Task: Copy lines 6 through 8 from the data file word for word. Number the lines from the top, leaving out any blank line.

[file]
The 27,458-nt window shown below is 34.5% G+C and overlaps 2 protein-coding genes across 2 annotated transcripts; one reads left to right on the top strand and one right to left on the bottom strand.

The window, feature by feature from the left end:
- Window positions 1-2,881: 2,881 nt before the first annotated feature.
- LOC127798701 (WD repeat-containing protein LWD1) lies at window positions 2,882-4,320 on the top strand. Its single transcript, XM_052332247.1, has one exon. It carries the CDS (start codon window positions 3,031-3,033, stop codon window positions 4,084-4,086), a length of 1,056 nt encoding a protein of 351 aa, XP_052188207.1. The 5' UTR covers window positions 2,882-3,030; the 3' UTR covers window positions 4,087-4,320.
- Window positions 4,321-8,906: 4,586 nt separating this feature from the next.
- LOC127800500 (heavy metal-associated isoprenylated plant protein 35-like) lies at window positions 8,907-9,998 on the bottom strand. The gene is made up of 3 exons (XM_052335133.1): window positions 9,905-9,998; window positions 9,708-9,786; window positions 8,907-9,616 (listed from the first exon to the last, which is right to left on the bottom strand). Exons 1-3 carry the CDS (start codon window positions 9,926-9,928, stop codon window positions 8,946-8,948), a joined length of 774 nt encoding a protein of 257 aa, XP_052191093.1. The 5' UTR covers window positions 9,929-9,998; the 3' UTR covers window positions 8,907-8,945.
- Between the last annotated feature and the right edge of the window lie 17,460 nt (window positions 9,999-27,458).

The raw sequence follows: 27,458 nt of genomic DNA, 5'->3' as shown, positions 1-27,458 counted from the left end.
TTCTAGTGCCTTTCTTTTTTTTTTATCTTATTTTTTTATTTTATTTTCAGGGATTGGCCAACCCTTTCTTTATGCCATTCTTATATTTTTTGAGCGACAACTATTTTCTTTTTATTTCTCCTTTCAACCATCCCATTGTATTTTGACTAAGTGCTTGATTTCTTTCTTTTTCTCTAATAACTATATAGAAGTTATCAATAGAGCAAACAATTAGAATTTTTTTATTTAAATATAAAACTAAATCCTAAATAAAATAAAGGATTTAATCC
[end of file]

- LOC127800500 (heavy metal-associated isoprenylated plant protein 35-like) lies at window positions 8,907-9,998 on the bottom strand. The gene is made up of 3 exons (XM_052335133.1): window positions 9,905-9,998; window positions 9,708-9,786; window positions 8,907-9,616 (listed from the first exon to the last, which is right to left on the bottom strand). Exons 1-3 carry the CDS (start codon window positions 9,926-9,928, stop codon window positions 8,946-8,948), a joined length of 774 nt encoding a protein of 257 aa, XP_052191093.1. The 5' UTR covers window positions 9,929-9,998; the 3' UTR covers window positions 8,907-8,945.
- Between the last annotated feature and the right edge of the window lie 17,460 nt (window positions 9,999-27,458).

The raw sequence follows: 27,458 nt of genomic DNA, 5'->3' as shown, positions 1-27,458 counted from the left end.